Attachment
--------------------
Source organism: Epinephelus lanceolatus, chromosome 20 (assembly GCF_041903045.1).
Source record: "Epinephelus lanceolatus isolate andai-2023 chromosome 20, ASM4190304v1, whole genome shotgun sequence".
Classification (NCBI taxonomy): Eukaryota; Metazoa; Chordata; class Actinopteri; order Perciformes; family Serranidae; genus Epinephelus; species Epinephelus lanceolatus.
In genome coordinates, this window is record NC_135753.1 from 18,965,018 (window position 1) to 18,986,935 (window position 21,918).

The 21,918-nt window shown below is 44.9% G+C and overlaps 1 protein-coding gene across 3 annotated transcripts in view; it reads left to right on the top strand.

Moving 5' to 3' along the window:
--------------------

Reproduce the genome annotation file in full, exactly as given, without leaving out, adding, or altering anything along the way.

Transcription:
Source organism: Epinephelus lanceolatus, chromosome 20 (assembly GCF_041903045.1).
Source record: "Epinephelus lanceolatus isolate andai-2023 chromosome 20, ASM4190304v1, whole genome shotgun sequence".
Classification (NCBI taxonomy): Eukaryota; Metazoa; Chordata; class Actinopteri; order Perciformes; family Serranidae; genus Epinephelus; species Epinephelus lanceolatus.
In genome coordinates, this window is record NC_135753.1 from 18,965,018 (window position 1) to 18,986,935 (window position 21,918).

The 21,918-nt window shown below is 44.9% G+C and overlaps 1 protein-coding gene across 3 annotated transcripts in view; it reads left to right on the top strand.

Moving 5' to 3' along the window: